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What is the shear forces on beads (or cells) passing through a FACS instrument

What is the shear forces on beads (or cells) passing through a FACS instrument - Flow Cytometry Forum

What is the shear forces on beads (or cells) passing through a FACS instrument - Flow Cytometry Forum. Discuss FACS cell sorting, flow cytometry, analysis and cell staining.


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Old 11-11-2011, 05:51 PM
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Default What is the shear forces on beads (or cells) passing through a FACS instrument



Is there any way to determine this from first principles of field theory? I suspect a pretty rigorous understanding of FACS sorting is required, but although I understand the theory I don't even know where to start to determine the forces.
Are the forces enough to lyse cells? What is the minimum affinity of a ligand to its receptor on a bead that will stay attached through the process?

Any insight?

Thanks.
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Old 11-14-2011, 04:13 PM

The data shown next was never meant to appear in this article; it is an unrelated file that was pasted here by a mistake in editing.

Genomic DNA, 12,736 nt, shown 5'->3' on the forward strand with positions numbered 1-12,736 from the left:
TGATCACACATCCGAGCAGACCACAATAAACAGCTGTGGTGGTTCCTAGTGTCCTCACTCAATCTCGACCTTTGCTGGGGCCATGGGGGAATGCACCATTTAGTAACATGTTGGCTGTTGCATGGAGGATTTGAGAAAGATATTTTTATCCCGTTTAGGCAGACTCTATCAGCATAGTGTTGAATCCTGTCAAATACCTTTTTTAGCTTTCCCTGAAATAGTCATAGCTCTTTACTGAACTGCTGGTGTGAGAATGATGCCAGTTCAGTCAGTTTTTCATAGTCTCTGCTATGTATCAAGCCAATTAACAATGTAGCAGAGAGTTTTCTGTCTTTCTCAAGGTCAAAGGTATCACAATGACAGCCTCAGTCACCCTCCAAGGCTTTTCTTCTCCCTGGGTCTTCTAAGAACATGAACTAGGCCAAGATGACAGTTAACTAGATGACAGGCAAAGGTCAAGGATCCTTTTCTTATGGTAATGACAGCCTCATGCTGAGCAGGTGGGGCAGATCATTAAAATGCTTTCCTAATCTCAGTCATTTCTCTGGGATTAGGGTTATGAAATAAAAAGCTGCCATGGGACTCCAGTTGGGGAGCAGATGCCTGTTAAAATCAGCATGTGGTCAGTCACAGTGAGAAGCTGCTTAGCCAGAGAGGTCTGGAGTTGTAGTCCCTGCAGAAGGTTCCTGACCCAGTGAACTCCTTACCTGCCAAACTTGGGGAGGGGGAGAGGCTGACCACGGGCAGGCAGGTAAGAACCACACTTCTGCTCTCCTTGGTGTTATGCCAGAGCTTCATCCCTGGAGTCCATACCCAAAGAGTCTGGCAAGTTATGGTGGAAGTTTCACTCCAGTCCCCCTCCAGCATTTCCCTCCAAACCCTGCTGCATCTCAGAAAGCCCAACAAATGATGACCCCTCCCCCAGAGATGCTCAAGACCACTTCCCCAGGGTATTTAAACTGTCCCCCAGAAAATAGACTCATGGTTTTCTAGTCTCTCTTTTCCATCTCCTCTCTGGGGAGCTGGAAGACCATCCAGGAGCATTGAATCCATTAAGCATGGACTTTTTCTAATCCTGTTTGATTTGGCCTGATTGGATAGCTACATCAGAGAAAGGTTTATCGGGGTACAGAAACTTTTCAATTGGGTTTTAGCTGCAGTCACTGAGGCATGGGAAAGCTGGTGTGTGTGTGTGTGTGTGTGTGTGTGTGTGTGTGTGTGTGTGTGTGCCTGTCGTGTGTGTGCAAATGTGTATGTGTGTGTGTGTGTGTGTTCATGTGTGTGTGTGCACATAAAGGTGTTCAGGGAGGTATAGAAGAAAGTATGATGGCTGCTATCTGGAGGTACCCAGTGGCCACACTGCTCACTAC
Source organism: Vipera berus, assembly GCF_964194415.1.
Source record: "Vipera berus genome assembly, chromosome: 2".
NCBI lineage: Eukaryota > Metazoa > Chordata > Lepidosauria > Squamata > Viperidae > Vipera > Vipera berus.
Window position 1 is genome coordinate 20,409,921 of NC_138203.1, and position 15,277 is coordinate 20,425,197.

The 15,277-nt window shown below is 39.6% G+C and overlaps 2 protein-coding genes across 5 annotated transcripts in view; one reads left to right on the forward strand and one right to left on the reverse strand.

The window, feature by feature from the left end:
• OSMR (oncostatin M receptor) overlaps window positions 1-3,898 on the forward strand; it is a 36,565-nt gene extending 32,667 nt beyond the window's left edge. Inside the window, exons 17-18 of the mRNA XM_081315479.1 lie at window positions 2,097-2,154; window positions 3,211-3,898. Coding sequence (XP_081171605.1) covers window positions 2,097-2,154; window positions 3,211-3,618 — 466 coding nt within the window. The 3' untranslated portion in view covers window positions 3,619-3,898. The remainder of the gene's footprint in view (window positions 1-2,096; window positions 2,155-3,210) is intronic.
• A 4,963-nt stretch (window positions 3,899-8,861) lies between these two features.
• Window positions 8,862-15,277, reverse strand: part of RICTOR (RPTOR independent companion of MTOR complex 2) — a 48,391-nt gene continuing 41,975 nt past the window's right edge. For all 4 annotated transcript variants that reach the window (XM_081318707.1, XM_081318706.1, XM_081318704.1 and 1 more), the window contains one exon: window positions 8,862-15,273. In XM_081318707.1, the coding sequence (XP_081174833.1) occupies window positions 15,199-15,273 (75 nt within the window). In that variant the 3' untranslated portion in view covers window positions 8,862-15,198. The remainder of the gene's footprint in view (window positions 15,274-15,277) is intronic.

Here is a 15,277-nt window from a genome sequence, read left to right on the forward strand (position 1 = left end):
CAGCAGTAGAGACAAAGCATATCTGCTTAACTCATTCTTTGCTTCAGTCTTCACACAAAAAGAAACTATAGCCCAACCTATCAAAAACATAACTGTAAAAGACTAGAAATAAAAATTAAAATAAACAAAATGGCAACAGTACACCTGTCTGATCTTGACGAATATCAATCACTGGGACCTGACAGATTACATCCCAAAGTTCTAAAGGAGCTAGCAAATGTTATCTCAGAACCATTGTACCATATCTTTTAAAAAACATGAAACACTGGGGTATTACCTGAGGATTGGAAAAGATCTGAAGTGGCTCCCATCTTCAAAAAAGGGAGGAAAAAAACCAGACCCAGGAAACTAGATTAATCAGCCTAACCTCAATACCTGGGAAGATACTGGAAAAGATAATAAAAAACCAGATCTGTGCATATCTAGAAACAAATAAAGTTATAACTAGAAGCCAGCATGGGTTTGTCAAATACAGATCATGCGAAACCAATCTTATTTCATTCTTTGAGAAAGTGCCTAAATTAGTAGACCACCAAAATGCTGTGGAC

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Default Re: What is the shear forces on beads (or cells) passing through a FACS instrument

FACS machines suspend the cells in sheath fluid; the main purpose of this fluid is to reduce/eliminate shear forces on the cells. As such, the shear experienced by cells tends to be quite low, although the exact value will vary from model-to-model. Because of the sheath fluid there is no easy way to calculate the shear forces involved.

That said, the forces are small enough that most FACS machines will not disrupt weak interactions between particles and cells; we often measure cell-cell binding for phagocytosis assays using FACS, and extracellular cells, often held in place by a small number of modest affinity receptors, remain attached.

If you need to know the absolute shear values involved, you're best off contacting th technical support of your FACS machine's manufacturer. They should have this information.

Bryan
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